Global Shares Buoyed by Wall Street's Winning Week as Inflation Eases

TOKYO (AP) -- Global shares are mostly higher, buoyed by another rally on Wall Street fueled by hopes that cooling inflation will help stave off more interest rate hikes.

France's CAC 40 gained 0.3% in early trading to 7,394.68. Germany's DAX fell 0.1% to 16,121.61. Britain's FTSE 100 edged 0.2% higher to 7,453.21.

The futures for the Dow Jones Industrial Average and S&P 500 fell less than 0.1%.

China will release an update on economic growth in the April-June quarter on Monday. Analysts are forecasting that growth accelerated to more than 7% from a year earlier, up from 4.5% in the previous quarter, but largely due to sluggish business activity while the country was enduring its worst waves of COVID-19 outbreaks.

In Asian trading, Japan's benchmark Nikkei 225 lost earlier gains, finishing down 0.1% at 32,391.26. Australia's S&P/ASX 200 rose 0.8% to 7,303.10. South Korea's Kospi jumped 1.4% to 2,628.30. Hong Kong's Hang Seng edged up 0.3% to 19,413.78, while the Shanghai Composite was virtually unchanged, up less than 0.1%, at 3,237.70.

Recent data have raised hopes that inflation in the U.S. is cooling enough to get the Federal Reserve to curtail its blistering run of interest rate hikes. Inflation at the wholesale level slowed more than expected in June, and prices paid by producers were just 0.1% higher than a year earlier.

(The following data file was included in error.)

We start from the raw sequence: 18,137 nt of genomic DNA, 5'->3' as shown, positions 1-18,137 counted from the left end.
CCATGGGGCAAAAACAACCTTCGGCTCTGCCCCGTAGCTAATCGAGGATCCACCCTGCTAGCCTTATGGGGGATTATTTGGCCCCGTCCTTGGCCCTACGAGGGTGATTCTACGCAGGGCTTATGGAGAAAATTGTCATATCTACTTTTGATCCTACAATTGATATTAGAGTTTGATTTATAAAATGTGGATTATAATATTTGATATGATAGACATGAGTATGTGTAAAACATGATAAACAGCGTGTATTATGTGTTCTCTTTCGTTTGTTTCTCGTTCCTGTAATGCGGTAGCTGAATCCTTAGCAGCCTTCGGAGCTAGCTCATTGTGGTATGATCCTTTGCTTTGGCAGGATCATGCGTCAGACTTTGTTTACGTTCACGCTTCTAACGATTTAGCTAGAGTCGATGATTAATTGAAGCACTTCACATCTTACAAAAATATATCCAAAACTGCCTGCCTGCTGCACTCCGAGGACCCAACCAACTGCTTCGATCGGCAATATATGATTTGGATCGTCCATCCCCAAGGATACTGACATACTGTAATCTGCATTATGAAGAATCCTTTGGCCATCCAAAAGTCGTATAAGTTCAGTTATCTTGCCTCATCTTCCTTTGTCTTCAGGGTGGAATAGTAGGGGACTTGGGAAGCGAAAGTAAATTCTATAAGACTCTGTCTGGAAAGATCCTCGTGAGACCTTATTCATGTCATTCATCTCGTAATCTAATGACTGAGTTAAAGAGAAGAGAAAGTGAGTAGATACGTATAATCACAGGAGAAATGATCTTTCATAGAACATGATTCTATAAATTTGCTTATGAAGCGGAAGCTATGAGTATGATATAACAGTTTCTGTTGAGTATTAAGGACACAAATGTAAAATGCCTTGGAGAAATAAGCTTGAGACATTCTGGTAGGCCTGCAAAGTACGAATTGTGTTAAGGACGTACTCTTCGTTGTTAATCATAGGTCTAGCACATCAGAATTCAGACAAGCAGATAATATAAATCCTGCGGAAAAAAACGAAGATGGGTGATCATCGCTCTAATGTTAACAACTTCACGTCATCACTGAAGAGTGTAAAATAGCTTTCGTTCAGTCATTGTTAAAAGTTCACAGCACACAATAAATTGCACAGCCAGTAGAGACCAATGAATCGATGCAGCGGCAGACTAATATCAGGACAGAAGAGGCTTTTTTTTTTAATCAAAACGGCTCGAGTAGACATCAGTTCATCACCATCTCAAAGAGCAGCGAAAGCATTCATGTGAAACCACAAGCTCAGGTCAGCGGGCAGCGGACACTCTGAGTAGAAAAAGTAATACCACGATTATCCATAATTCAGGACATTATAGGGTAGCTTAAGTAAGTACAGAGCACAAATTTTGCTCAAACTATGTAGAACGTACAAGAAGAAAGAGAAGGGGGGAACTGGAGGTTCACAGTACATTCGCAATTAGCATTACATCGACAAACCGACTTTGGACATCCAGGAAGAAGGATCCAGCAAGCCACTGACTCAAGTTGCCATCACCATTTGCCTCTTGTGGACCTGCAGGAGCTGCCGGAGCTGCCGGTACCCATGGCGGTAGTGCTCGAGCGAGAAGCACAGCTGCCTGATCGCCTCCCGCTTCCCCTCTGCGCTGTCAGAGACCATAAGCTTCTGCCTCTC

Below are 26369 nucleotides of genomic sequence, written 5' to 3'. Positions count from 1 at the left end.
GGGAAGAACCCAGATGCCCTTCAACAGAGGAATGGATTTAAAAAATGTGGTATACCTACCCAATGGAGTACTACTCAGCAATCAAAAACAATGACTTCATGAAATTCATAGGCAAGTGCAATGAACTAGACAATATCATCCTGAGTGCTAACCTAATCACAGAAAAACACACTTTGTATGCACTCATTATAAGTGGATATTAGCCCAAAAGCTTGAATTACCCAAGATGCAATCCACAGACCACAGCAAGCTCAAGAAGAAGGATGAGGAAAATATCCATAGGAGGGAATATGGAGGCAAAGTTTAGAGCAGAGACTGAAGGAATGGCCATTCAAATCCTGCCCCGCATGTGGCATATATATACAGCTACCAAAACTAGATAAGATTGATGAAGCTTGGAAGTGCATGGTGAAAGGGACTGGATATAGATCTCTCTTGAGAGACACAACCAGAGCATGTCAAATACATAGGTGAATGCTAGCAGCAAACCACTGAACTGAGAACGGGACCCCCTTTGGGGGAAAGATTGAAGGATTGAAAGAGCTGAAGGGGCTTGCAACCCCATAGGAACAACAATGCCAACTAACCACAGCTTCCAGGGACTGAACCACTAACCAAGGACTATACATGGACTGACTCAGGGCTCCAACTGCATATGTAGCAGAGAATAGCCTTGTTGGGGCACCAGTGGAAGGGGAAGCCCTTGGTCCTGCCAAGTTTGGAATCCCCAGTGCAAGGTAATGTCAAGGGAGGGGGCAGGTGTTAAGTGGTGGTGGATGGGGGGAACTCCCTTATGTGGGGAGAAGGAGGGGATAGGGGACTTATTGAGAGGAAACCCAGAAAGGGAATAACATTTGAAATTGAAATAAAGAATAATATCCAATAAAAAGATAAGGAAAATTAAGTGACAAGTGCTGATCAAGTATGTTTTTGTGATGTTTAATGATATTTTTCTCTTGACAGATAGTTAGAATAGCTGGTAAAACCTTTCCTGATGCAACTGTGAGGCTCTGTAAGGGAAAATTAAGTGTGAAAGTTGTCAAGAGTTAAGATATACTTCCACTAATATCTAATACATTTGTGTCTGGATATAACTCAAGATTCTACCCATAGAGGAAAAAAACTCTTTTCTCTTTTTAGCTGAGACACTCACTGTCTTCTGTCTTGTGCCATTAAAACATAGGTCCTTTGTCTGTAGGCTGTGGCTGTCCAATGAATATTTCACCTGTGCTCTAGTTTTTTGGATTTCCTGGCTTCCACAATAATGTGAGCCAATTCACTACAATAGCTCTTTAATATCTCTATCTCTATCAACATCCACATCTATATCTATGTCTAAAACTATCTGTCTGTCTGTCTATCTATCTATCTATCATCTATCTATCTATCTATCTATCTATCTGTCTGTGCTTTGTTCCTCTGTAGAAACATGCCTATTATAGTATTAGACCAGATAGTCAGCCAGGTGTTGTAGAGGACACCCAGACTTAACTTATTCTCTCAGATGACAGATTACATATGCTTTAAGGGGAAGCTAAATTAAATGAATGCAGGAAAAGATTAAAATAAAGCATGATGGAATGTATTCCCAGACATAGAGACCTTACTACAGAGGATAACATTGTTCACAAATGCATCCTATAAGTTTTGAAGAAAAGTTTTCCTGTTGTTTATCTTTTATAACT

High inflation has been the main reason investors have been fearing a possible recession, because of how high the Federal Reserve has cranked interest rates to get prices under control. High rates undercut inflation by bluntly slowing the entire economy and hurting prices for investments. They can also cause unanticipated parts of the economy to break.

Traders remain nearly convinced the Fed will raise the federal funds rate at its next meeting in two weeks to its highest level since 2001. But this week's inflation data has also pushed traders to build bets for that to be the final rate increase of this cycle.

In energy trading, benchmark U.S. crude lost 2 cents to $76.87 a barrel in electronic trading on the New York Mercantile Exchange. It picked up $1.14 on Thursday to $76.89 a barrel.

Brent crude, the international standard, fell 2 cents to $81.34 a barrel.

In currency trading, the U.S. dollar edged up to 138.26 Japanese yen from 138.05 yen. The euro cost $1.1232, up from $1.1228.